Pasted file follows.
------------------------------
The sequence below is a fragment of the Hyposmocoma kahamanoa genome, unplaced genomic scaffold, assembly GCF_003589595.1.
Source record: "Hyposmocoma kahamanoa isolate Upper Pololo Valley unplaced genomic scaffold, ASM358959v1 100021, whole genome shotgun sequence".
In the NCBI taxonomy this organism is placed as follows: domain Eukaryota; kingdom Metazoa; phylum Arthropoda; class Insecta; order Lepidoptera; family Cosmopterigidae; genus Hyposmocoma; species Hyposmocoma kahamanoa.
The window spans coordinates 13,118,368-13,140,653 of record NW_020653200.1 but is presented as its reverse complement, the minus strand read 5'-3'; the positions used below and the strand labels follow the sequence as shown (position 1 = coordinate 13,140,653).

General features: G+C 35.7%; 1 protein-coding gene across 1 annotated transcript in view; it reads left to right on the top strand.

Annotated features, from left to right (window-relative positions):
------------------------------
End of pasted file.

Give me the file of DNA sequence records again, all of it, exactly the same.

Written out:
The sequence below is a fragment of the Hyposmocoma kahamanoa genome, unplaced genomic scaffold, assembly GCF_003589595.1.
Source record: "Hyposmocoma kahamanoa isolate Upper Pololo Valley unplaced genomic scaffold, ASM358959v1 100021, whole genome shotgun sequence".
In the NCBI taxonomy this organism is placed as follows: domain Eukaryota; kingdom Metazoa; phylum Arthropoda; class Insecta; order Lepidoptera; family Cosmopterigidae; genus Hyposmocoma; species Hyposmocoma kahamanoa.
The window spans coordinates 13,118,368-13,140,653 of record NW_020653200.1 but is presented as its reverse complement, the minus strand read 5'-3'; the positions used below and the strand labels follow the sequence as shown (position 1 = coordinate 13,140,653).

General features: G+C 35.7%; 1 protein-coding gene across 1 annotated transcript in view; it reads left to right on the top strand.

Annotated features, from left to right (window-relative positions):